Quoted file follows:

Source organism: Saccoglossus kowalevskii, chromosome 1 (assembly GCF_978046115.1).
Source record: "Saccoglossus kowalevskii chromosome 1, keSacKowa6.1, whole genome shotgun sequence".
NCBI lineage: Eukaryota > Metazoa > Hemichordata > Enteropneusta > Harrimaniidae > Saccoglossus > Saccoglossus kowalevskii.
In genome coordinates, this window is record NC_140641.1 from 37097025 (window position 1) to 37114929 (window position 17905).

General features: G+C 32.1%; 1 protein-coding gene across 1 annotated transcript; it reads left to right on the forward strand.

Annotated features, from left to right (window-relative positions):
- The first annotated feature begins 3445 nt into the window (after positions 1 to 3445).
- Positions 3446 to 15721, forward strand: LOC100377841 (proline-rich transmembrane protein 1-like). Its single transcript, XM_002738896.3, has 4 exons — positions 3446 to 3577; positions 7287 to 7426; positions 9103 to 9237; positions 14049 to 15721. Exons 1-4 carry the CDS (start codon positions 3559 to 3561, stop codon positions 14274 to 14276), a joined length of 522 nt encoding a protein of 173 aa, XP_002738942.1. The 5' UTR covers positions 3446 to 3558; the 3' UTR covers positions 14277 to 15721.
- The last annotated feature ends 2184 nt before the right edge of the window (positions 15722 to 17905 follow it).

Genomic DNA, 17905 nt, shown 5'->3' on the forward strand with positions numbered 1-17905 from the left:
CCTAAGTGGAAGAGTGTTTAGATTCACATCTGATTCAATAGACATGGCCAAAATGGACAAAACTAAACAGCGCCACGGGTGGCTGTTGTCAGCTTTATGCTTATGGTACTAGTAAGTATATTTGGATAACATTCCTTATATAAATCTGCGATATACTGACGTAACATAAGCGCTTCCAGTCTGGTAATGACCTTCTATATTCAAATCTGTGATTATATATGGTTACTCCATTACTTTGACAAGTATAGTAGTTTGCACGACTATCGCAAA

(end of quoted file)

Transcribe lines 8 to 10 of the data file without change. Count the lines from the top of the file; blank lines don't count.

- Positions 3446 to 15721, forward strand: LOC100377841 (proline-rich transmembrane protein 1-like). Its single transcript, XM_002738896.3, has 4 exons — positions 3446 to 3577; positions 7287 to 7426; positions 9103 to 9237; positions 14049 to 15721. Exons 1-4 carry the CDS (start codon positions 3559 to 3561, stop codon positions 14274 to 14276), a joined length of 522 nt encoding a protein of 173 aa, XP_002738942.1. The 5' UTR covers positions 3446 to 3558; the 3' UTR covers positions 14277 to 15721.
- The last annotated feature ends 2184 nt before the right edge of the window (positions 15722 to 17905 follow it).

Genomic DNA, 17905 nt, shown 5'->3' on the forward strand with positions numbered 1-17905 from the left: